Joel Martinson, and other members of the staff to lay the groundwork for this service. There will be many people to recruit, including an expanded number of volunteer roles and the establishment of a Steering Committee to offer counsel and feedback as we go along. We will also create a new ensemble to lead the music, which will likely include a keyboard, guitar, percussion, a vocalist or two, and a rotation of other instruments. For the first few months, this ensemble will be directed by Joel Martinson, until he and I feel we’ve found a stable and sustainable pattern, and then we’ll seek to hire a new music coordinator. The transition of the service to this new format will happen in stages through the summer, leading to a formal launch in September. Ultimately, whatever hopes the Vestry and I have for the revitalization of the 5:30 service depend on all of us becoming more proactive in inviting people to church. The bottom line of church growth strategies remains the same today as it has always been: people come to church when they are invited by someone they know. So, even as we make these changes to create a simpler, more accessible, and hopefully more comfortable worshiping experience for newcomers, we must all recommit to the effort of inviting people we know or meet to join us some time for a service.


The “high church” form of Episcopal worship practiced on Sunday is a source of rich inspiration and meaning for existing members, and it is one of the truly special things we offer our area, but even those of us who love it can acknowledge how it could feel overwhelming to some. It has been remarked to me that our worship feels a bit like sitting down in AP Chemistry class halfway through the school year. Some find the ritual and music exhilarating and holy, while others just feel lost. Therefore, the service will become simpler. We will reduce the number of liturgical components and draw on a smaller range of music. There will be fewer readings and less choreography. In this way, we hope to honor the existing 5:30 congregation, which greatly prefers the simple formula of the Saturday service.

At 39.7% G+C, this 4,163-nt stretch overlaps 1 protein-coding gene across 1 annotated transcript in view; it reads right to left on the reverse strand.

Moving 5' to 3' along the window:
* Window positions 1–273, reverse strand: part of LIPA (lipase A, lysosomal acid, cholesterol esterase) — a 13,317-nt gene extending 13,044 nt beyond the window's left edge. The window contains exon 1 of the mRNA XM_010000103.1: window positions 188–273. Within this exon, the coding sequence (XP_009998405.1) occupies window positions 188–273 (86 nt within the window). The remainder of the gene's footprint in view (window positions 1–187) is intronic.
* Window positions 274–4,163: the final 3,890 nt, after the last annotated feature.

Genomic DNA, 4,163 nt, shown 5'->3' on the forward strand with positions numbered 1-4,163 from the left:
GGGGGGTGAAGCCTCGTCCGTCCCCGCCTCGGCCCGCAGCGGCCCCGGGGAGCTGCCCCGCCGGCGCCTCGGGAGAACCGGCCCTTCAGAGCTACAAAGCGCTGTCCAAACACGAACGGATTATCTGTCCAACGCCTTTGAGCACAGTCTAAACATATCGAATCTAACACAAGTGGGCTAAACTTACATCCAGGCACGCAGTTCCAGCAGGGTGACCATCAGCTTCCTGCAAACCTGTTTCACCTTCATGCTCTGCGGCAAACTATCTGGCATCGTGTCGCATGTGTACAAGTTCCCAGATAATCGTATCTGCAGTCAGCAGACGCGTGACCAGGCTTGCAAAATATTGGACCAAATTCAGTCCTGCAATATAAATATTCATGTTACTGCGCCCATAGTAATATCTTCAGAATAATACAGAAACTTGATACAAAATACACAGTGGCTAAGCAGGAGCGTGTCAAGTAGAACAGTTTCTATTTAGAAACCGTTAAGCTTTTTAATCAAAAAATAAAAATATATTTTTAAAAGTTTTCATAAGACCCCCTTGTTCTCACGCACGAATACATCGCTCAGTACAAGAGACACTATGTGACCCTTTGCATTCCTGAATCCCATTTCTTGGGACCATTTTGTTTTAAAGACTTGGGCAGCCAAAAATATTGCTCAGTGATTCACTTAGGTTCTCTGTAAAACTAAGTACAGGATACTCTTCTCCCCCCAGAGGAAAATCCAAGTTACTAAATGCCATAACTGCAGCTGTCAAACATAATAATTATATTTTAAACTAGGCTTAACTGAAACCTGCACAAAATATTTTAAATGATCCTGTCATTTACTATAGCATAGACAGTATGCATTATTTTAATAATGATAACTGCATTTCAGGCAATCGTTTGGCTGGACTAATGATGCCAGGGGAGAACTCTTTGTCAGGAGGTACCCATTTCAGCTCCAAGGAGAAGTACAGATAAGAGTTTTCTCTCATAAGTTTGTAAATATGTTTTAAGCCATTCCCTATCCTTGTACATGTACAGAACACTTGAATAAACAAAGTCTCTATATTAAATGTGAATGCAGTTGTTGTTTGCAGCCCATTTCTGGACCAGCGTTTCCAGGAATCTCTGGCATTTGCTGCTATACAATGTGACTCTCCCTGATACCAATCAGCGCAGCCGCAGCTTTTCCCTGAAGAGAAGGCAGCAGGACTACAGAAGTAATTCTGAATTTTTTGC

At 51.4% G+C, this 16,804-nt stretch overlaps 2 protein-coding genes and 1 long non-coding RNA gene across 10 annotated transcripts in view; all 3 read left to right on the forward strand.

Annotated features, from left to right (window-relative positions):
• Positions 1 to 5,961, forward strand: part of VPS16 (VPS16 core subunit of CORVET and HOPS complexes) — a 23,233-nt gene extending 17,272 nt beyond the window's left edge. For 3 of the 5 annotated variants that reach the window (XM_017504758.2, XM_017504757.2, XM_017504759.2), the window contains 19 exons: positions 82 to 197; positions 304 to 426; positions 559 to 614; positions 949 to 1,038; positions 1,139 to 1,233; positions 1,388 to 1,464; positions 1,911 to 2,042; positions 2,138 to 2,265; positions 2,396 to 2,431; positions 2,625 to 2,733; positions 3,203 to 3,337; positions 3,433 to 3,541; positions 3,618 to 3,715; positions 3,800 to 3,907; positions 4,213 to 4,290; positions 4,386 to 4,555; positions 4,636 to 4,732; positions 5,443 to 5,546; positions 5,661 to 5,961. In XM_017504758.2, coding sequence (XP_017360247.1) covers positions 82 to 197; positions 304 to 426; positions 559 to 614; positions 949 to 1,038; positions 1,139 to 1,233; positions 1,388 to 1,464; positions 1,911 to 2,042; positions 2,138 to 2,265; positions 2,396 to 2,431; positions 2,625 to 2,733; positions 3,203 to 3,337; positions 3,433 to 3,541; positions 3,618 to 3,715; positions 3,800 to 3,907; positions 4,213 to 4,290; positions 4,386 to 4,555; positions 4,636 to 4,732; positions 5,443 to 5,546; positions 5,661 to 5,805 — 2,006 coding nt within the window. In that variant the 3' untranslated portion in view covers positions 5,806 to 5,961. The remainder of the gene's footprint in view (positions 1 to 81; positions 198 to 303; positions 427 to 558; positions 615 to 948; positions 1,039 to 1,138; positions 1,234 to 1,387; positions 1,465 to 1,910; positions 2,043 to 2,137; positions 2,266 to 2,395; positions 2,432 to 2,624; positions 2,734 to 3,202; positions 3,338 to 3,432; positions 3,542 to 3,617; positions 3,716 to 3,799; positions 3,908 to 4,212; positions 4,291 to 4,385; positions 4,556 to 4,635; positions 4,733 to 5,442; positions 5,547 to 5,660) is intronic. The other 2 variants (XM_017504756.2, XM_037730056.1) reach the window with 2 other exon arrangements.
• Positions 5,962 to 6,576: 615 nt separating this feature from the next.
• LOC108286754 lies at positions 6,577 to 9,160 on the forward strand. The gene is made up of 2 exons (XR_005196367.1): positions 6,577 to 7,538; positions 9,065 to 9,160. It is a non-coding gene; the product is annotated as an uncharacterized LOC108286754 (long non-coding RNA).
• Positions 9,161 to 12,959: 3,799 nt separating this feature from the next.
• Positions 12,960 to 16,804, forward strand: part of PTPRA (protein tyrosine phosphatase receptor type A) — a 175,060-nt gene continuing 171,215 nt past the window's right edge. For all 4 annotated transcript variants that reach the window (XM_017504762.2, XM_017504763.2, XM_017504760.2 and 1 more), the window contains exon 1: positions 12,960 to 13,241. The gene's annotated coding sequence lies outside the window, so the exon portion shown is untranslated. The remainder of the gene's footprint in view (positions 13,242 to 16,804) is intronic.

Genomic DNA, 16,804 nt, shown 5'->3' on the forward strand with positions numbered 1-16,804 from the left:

Most who are new to the Episcopal Church, as well as many who’ve been members for some time, don’t know why we do what we do in worship. That feeling of unfamiliarity can become off-putting over time, but it is hard to perform instructed or informed Eucharistic services on Sunday morning, given the format and time constraints. Therefore, we seek to create a service style in which there is more instruction to educate congregants, more teaching in the sermon and a more relaxed homiletical style in general, and a variety of familiar acoustic instruments to lead the music. We want to foster a feeling of comfort in parishioners, even if they are new to the Episcopal Church.


The tradition of reverence expressed in the worship of Transfiguration is a core value, regardless of the service time, style, or congregation. The goal of this redevelopment is not to pretend we’re a megachurch, but to offer a distinct worshiping experience that feels fresh but also remains true to our Episcopal identity. Therefore, we seek to introduce liturgical elements that may be new to Transfiguration, while continuing to draw on the rich heritage of the Episcopal tradition and preserving the core value of reverence.


Those who are new to Transfiguration often need help feeling at home in our church, connecting to our congregational life, and participating in our worship. Therefore, we seek to expand the ministry of hospitality around this this service. We will ensure the campus is properly prepared to welcome parishioners on Saturday evening, including basic things like effective lighting and signage, an open nursery staffed with our amazing childcare workers, and simple refreshments before and after the service. Additionally, we’ll bolster our volunteer team at this service to include ushers and “shepherds,” who will assist newcomers during the service in finding their place and following along.

About Father Casey

Casey became the fourth rector of Transfiguration in October 2014 after having served churches in Rhode Island and Houston. He is married to Melody Shobe, also an Episcopal priest, and they have two daughters, Isabelle and Adelaide. Casey grew up in Temple, Texas, and holds a Bachelor of Arts from the University of Texas at Austin. His Master of Divinity was earned at Virginia Theological Seminary and his Doctor of Ministry at the School of Theology at the University of the South (Sewanee). He loves playing golf, road cycling, hiking, brewing beer, and working in his yard. You can contact Father Casey by email.